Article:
top of page

George At 

The Movies

Love movies? Lets be friends 

  • Facebook
  • Twitter
  • Instagram
  • Pinterest

Join The Club & Never Miss A Review! 

Featured Movie Reviews

The Two Jakes


Great sequels are a rare thing. Especially to a film classic like "Chinatown". Little seen at the time of its release, THE TWO JAKES is the 1990 sequel to the 1974 original.

Jack Nicholson is back as Jake Gittes, private eye. His office and his suits are bigger, LA in 1948 has less sheen and more grit than it did in the lux 30's of the original film.

But he's still taking on adultery cases with his loyal staff.

When a wealthy real estate developer, Jake Berman (Harvey Keitel, excellent) hires Gittes to catch his wife with another man, Jake is sucked into another very complicated case.

Again written by Robert Towne, this is not a "Murder She Wrote" mystery that you'll figure out before the second commercial break.

Its a labyrinth of power, real estate, oil and death with mysterious ties to the case in the first film.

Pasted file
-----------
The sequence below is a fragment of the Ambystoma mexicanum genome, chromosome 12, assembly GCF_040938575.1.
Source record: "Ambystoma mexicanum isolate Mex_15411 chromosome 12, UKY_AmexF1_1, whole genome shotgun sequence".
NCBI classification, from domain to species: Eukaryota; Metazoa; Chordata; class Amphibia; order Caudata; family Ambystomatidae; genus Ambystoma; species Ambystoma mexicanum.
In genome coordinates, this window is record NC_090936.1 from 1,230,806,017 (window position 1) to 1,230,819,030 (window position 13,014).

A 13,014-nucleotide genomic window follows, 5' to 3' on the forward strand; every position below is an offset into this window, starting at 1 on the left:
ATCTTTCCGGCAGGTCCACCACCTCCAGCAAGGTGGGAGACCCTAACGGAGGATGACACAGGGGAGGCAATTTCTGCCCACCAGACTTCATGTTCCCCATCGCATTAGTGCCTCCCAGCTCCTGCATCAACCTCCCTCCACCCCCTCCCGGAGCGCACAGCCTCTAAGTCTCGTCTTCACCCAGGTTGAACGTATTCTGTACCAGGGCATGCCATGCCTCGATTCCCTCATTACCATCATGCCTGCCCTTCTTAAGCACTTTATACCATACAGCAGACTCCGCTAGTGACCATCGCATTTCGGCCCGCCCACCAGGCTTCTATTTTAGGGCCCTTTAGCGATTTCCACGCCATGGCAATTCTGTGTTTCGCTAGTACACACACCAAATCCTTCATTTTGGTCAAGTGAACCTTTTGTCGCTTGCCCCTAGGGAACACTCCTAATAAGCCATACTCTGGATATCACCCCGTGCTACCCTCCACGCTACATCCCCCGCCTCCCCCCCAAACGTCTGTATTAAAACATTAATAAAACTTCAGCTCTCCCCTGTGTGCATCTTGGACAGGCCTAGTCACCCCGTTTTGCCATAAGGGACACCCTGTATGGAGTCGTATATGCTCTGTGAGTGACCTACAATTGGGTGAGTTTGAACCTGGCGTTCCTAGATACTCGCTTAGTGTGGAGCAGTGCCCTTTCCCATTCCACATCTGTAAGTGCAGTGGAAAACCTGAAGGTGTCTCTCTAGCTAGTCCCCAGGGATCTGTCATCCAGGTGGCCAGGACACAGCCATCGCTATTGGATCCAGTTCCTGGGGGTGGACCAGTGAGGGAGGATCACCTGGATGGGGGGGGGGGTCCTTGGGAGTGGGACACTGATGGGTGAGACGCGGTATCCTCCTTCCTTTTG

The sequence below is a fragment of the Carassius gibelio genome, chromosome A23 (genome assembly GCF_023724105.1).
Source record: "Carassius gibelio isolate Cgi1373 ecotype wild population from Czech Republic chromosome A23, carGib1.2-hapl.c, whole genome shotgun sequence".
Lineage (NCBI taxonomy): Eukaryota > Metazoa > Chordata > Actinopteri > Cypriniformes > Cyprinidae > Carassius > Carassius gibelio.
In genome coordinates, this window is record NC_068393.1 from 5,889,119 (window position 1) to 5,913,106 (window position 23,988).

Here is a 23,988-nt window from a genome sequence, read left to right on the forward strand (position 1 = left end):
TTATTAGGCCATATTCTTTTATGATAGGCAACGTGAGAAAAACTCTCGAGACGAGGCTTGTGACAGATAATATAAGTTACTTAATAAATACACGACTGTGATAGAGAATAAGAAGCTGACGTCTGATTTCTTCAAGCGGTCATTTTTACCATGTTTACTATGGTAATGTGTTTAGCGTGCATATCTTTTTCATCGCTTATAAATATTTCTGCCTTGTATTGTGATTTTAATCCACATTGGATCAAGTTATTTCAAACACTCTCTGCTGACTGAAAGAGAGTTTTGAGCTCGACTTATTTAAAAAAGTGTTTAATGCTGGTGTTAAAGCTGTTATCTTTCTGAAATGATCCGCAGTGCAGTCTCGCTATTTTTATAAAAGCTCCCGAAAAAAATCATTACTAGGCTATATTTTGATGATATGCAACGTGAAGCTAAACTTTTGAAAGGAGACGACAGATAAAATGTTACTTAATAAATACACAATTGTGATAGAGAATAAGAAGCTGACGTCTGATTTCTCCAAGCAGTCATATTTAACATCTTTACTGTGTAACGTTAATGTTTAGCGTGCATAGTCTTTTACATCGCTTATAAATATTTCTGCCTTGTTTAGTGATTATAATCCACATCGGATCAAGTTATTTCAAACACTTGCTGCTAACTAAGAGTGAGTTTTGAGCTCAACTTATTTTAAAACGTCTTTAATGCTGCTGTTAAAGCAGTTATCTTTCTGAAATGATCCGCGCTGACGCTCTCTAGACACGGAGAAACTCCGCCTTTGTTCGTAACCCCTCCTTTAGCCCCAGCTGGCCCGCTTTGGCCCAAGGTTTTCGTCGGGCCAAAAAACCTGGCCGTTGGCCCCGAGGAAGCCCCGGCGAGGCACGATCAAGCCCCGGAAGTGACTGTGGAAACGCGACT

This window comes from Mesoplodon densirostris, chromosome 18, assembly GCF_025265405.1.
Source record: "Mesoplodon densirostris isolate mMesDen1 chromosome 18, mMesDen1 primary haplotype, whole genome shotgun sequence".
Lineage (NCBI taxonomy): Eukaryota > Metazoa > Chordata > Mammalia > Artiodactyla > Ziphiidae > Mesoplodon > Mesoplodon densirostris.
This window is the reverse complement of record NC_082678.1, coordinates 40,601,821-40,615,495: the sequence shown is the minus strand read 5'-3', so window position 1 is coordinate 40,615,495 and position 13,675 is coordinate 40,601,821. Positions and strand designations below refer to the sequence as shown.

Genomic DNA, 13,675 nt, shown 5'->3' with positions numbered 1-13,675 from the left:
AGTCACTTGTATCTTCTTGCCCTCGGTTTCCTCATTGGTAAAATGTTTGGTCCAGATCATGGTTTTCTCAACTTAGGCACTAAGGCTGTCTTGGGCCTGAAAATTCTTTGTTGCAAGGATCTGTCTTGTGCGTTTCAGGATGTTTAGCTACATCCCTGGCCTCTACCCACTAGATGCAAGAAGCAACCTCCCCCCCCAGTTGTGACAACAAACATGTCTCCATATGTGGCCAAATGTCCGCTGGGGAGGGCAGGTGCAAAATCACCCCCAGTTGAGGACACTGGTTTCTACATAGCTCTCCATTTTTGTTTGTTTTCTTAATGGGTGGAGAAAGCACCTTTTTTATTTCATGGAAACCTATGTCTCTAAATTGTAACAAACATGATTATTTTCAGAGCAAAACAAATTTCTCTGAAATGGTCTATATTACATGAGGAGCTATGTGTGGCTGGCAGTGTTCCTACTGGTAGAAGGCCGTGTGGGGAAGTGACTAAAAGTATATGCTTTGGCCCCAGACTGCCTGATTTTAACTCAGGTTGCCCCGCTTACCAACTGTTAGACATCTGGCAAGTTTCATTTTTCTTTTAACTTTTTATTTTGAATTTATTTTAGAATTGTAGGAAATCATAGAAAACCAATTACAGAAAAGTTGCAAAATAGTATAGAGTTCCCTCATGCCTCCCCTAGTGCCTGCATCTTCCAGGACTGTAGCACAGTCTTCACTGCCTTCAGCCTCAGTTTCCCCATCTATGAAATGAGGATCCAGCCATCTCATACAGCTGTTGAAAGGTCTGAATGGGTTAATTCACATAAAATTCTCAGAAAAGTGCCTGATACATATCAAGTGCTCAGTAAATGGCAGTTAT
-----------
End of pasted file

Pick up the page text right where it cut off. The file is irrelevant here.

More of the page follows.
Jake is still haunted by the events of that film and is shocked as echoes of those events start surfacing.

Nicholson not only stars, he directed the film as well and its pretty fantastic. Occasionally, you can feel him stretching for an overly artistic camera shot or a long, lingering edit, but for the most part, he's crafted a beautiful movie, shot by Vilmos Zsigmond (Close Encounters of the Third Kind, The Deer Hunter) in every perfect California tone imaginable.

Meg Tilly gives arguably her best performance ever as Jake's wife, Eli Wallach is a lawyer working every angle and Richard Farnsworth (The Natural) steals every scene he's in.

But at the center is the incredibly likable Nicholson at his 90's star power zenith, diving under his desk as earthquakes rock his office, sleeping with femme fatales, avoiding switchblades, hand grenades and lawsuits around every corner.

Criminally unseen at the time of it's release, THE TWO JAKES is a great sequel to a great film and gets an A-. Only Madeline Stowe's overacting and a disappointing music score keep it from an A. Where's Jerry Goldsmith when you need him?

Recent Posts

See All
bottom of page